What’s the Difference Between Stevia Extract and Stevia Leaves?
For the past few years you haven’t been able to talk about dieting and healthy eating without hearing about stevia, natural sweetener that’s becoming popular in the United States. Stevia rebaudiana is a South American plant native to Paraguay that has traditionally been used to sweeten beverages and make tea. The word “stevia” refers to the entire plant and its components, only some of which are sweet. So what’s the difference between the whole stevia leaf and the stevia you end up putting in your coffee?
Whole leaf stevia has been used as a sweetener in South America for hundreds of years. The stevia leaves were collected, dried and milled into a fine powder. Because whole leaf stevia contains both sweet and non-sweet components, it often has an licorice-like aftertaste. Over the years new technology has made it possible to extract the naturally sweet components of stevia and minimize the aftertaste to provide the type of products that we see on grocery shelves today.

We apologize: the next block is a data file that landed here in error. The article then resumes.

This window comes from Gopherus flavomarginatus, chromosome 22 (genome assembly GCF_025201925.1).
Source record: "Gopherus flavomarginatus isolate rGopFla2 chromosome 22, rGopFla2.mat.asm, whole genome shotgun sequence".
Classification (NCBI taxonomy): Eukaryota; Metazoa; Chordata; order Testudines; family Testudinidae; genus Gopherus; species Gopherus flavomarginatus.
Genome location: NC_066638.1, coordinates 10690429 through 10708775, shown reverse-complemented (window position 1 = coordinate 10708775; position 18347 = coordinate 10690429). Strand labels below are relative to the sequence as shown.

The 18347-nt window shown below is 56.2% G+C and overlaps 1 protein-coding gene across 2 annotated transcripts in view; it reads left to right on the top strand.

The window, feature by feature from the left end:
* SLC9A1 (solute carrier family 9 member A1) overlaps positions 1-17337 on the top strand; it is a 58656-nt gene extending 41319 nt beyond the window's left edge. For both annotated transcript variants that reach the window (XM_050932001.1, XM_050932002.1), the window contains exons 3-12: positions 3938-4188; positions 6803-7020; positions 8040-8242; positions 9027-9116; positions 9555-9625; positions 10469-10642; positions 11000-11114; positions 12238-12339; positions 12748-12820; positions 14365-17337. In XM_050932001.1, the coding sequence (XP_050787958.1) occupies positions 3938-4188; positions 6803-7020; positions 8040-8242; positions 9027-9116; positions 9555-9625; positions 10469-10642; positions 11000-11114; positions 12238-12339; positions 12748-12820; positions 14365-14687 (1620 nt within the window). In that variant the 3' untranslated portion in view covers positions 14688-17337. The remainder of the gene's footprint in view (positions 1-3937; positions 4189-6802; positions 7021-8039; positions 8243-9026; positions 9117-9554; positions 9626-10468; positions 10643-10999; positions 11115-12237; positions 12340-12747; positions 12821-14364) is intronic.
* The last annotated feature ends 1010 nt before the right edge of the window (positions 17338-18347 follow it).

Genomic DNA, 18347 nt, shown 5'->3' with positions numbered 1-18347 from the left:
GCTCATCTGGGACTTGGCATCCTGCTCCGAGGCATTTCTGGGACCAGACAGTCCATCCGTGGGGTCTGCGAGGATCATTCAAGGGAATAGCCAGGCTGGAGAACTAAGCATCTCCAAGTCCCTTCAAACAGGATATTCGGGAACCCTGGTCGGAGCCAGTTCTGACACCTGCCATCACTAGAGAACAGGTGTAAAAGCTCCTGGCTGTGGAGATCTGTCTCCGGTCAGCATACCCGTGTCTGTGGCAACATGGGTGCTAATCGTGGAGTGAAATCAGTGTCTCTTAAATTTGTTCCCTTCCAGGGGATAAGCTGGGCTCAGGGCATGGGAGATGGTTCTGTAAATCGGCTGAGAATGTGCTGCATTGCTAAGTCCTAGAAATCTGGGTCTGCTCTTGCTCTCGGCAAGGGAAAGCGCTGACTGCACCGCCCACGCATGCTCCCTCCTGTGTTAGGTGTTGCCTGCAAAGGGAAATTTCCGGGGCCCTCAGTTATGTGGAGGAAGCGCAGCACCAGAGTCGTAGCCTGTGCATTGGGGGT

In the US, the Food and Drug Administration (FDA) recognizes stevia sweeteners, composed primarily of rebaudioside A and stevioside, as Generally Recognized as Safe (GRAS) for use in foods and beverages. However, the FDA has not approved, nor accepted as GRAS , the whole leaf stevia or the use of crude stevia extracts as sweeteners. Whole leaf and crude extracts of stevia remain under review because there is inadequate safety information. Whole leaf and crude extracts of stevia, therefore, can only be sold as dietary supplements in the US.
As an all-natural sugar substitute with zero calories, stevia sweeteners can help reduce or replace calories in foods and beverages and offer low and no calorie alternatives for people looking to lose and control weight. Consuming beverages and foods with stevia sweeteners as part of a healthful diet and lifestyle, including regular physical activity, can assist with weight control and weight loss.
To learn more about Stevia, visit SteviaBenefits.org